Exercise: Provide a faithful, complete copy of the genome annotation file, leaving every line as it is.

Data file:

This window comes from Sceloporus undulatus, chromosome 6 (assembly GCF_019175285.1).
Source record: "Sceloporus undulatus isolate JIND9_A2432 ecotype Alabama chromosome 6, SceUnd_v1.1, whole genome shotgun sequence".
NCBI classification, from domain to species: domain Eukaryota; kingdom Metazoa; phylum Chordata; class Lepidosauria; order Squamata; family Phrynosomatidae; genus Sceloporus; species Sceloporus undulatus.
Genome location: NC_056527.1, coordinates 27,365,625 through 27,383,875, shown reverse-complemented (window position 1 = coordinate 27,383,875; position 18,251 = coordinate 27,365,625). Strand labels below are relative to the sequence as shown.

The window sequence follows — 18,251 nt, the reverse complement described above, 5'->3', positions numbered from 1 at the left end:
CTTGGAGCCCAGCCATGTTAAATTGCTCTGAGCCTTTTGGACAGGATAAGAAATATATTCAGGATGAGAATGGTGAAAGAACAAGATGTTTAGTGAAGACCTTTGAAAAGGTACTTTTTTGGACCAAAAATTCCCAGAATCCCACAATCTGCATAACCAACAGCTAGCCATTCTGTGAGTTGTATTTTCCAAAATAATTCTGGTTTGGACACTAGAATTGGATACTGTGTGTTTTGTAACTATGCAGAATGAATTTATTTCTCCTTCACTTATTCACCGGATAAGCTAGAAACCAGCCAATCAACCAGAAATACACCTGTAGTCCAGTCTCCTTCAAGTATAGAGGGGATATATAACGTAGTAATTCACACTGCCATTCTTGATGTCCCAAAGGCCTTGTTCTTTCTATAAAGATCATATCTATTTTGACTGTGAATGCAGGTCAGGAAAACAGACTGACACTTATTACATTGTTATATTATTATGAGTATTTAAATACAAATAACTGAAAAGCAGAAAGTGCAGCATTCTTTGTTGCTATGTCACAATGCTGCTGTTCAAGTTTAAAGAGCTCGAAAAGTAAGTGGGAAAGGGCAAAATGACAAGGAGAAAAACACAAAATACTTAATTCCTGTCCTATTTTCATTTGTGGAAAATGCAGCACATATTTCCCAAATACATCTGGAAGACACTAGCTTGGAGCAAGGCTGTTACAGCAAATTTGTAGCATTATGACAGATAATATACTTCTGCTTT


This window comes from Sceloporus undulatus, chromosome 6 (assembly GCF_019175285.1).
Source record: "Sceloporus undulatus isolate JIND9_A2432 ecotype Alabama chromosome 6, SceUnd_v1.1, whole genome shotgun sequence".
NCBI classification, from domain to species: domain Eukaryota; kingdom Metazoa; phylum Chordata; class Lepidosauria; order Squamata; family Phrynosomatidae; genus Sceloporus; species Sceloporus undulatus.
Genome location: NC_056527.1, coordinates 27,365,625 through 27,383,875, shown reverse-complemented (window position 1 = coordinate 27,383,875; position 18,251 = coordinate 27,365,625). Strand labels below are relative to the sequence as shown.

The window sequence follows — 18,251 nt, the reverse complement described above, 5'->3', positions numbered from 1 at the left end:
CTTGGAGCCCAGCCATGTTAAATTGCTCTGAGCCTTTTGGACAGGATAAGAAATATATTCAGGATGAGAATGGTGAAAGAACAAGATGTTTAGTGAAGACCTTTGAAAAGGTACTTTTTTGGACCAAAAATTCCCAGAATCCCACAATCTGCATAACCAACAGCTAGCCATTCTGTGAGTTGTATTTTCCAAAATAATTCTGGTTTGGACACTAGAATTGGATACTGTGTGTTTTGTAACTATGCAGAATGAATTTATTTCTCCTTCACTTATTCACCGGATAAGCTAGAAACCAGCCAATCAACCAGAAATACACCTGTAGTCCAGTCTCCTTCAAGTATAGAGGGGATATATAACGTAGTAATTCACACTGCCATTCTTGATGTCCCAAAGGCCTTGTTCTTTCTATAAAGATCATATCTATTTTGACTGTGAATGCAGGTCAGGAAAACAGACTGACACTTATTACATTGTTATATTATTATGAGTATTTAAATACAAATAACTGAAAAGCAGAAAGTGCAGCATTCTTTGTTGCTATGTCACAATGCTGCTGTTCAAGTTTAAAGAGCTCGAAAAGTAAGTGGGAAAGGGCAAAATGACAAGGAGAAAAACACAAAATACTTAATTCCTGTCCTATTTTCATTTGTGGAAAATGCAGCACATATTTCCCAAATACATCTGGAAGACACTAGCTTGGAGCAAGGCTGTTACAGCAAATTTGTAGCATTATGACAGATAATATACTTCTGCTTT